Leonardo, in other words, resembles the modern type of humanist, free (or bereft) of religion, seeking orientation in the world by human reason and human observation alone. He was never a humanist such as the Renaissance produced from the time of Petrarch, over a hundred years before his birth. This circumstance removes another barrier between the artist and his modern viewers. To be a Renaissance humanist meant learning classical languages, mastering classical texts, and above all accepting the ancients—including ancient Christians—as models for modern lives. An artist influenced by Renaissance humanism (or a humanistically educated artist like Vasari) produced learned art, requiring a classical education to appreciate. Humanist art was also didactic, meant to communicate moral and political lessons. All of that was foreign to Leonardo. He had almost no formal education and could not read Latin, the doorway to all the academic disciplines in his time. As a youth he was given basic training in Florentine business methods (which he despised and flouted) and was apprenticed to the trade of making decorative objects for the wealthy in the workshop of his master Verrocchio. He is an Old Master, but he does not participate deeply in the rich Christian and classical traditions that inform the art of the Old Masters from the Renaissance down to the eighteenth century. Hence little or no knowledge of history, classical literature, or even Christian sources is required to appreciate Leonardo’s works. Your head can be perfectly empty of religion and traditional culture and still marvel at Leonardo’s recreations of nature. For most modern museum-goers, that provides immense relief from what might be called the anxiety of ignorance.
Such materialist naivety, ironically enough, is precisely what makes so much of Neel’s initial neo-Marxist analysis of America’s post-industrial cultural wasteland so compelling and accurate, as it strips the more superficial aspects of contemporary “culture” bare to expose the brutal economic logic which frames so much of our “long crisis.” Nevertheless deeper cultural realities exist, even beneath the secondary layer of the economic brute events that Neel believes, incorrectly, are the key to forging a new class consciousness in a post-industrial age.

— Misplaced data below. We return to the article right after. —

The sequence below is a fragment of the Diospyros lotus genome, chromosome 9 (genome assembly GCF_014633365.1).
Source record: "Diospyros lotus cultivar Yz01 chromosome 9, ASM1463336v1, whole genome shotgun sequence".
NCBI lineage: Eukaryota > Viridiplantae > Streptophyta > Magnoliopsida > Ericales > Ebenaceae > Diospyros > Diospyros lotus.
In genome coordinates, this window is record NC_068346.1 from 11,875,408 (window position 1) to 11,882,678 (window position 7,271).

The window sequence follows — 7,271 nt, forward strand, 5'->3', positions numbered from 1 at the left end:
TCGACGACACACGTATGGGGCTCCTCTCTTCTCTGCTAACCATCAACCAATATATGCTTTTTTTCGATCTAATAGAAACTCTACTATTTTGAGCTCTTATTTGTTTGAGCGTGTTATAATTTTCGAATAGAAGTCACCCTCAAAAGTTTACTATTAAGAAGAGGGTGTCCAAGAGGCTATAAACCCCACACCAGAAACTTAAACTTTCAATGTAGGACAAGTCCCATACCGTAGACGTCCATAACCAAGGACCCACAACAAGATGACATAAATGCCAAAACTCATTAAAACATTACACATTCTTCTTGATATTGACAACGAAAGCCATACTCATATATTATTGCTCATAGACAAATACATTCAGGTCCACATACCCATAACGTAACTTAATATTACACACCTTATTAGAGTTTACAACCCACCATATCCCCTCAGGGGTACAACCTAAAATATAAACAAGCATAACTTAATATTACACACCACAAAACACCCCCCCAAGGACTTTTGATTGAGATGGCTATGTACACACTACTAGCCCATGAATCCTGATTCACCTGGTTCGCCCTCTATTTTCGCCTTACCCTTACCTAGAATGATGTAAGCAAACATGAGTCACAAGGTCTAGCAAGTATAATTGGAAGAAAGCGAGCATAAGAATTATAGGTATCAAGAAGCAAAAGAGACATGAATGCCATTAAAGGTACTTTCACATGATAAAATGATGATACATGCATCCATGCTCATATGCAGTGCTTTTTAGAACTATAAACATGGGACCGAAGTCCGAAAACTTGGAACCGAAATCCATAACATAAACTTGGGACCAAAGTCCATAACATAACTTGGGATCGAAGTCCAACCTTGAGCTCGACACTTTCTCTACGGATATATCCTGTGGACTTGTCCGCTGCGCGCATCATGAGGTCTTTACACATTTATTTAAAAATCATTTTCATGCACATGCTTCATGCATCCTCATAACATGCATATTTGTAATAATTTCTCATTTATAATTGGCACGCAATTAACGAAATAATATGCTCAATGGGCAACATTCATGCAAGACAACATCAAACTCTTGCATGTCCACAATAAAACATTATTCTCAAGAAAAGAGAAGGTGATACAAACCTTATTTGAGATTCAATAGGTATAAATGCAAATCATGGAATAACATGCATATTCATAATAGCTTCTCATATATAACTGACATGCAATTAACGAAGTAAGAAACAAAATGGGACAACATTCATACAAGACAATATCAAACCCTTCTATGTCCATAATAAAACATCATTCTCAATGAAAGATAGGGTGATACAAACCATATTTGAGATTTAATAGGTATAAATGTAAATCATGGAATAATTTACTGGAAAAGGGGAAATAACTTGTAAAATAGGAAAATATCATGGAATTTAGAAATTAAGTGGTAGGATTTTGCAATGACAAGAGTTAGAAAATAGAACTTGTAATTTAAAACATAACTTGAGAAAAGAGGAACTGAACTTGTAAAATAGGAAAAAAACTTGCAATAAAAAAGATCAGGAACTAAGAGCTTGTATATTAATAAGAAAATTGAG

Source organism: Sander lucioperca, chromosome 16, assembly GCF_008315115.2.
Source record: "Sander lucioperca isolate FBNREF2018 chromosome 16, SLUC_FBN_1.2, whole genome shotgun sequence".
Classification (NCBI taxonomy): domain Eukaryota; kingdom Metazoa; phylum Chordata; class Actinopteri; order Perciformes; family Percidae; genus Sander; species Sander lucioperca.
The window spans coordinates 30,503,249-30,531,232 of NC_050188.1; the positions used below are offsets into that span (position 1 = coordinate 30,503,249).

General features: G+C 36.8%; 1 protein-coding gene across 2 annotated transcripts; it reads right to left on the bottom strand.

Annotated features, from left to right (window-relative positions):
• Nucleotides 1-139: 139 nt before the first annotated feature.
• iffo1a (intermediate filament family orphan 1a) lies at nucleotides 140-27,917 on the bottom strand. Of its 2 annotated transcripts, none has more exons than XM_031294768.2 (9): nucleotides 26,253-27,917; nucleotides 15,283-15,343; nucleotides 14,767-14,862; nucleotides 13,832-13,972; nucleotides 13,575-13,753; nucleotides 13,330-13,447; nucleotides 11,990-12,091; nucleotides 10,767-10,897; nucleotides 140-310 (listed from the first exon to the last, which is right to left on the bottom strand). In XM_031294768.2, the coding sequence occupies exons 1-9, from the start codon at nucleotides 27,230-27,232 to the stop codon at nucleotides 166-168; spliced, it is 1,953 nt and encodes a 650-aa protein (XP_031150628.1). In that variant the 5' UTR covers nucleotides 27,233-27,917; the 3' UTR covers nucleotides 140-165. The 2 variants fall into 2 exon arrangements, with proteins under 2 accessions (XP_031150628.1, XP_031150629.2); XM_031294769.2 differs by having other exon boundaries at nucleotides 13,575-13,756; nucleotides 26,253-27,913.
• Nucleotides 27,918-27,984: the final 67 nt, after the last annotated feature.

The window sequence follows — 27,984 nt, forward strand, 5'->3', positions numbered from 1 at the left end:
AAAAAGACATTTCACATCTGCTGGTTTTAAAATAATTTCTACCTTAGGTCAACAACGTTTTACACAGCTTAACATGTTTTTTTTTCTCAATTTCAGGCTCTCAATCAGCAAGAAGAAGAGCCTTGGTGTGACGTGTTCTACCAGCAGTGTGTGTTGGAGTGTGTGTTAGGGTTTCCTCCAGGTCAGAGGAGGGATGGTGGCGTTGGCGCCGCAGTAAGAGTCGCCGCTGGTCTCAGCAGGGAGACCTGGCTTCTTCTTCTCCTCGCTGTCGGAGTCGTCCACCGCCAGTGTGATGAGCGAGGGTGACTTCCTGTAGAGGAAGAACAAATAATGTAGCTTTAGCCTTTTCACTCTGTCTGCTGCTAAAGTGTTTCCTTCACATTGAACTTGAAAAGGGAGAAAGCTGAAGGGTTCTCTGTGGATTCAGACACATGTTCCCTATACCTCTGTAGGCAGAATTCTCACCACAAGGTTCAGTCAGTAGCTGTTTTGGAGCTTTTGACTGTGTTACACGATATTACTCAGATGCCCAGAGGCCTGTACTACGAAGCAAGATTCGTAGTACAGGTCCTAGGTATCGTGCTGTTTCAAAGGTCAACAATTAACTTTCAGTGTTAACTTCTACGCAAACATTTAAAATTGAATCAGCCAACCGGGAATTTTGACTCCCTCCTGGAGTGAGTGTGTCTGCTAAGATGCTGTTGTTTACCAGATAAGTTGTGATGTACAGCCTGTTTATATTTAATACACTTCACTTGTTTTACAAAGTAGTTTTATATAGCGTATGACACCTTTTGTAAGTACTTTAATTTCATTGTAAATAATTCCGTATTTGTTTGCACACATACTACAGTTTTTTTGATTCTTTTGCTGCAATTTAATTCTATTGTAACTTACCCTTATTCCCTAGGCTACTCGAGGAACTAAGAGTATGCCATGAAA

Neel and others on the left are correct when they diagnose the racial resentments of the far right – resentments that are frequently manipulated by elites to divide cohorts of wage earners who would otherwise be natural allies. These are, to some degree, petty obfuscations of economic reality. But the hard truth is that this economic analysis still ignores the deeper distinctions between groups which inevitably prevent the establishment of genuine “class solidarity.” However, contra the far right, these distinctions are not based upon the superficialities of “blood and soil” – to believe this is fundamentally to affirm something that is just another version of materialism. Rather, the distinctions are based upon the mytho-poetic imagination of particular cultures and civilizations: imaginations which are ultimately derived from peculiar religious traditions and which subconsciously frame the symbolic orders and value systems of particular peoples.
Without shared foundational assumptions of what constitutes “the good,” assumptions which can, when one is being honest with oneself, only be provided by religious revelation, no real and lasting solidarity that transcends the superficial is possible.
Writer - Critic - Poet - Editor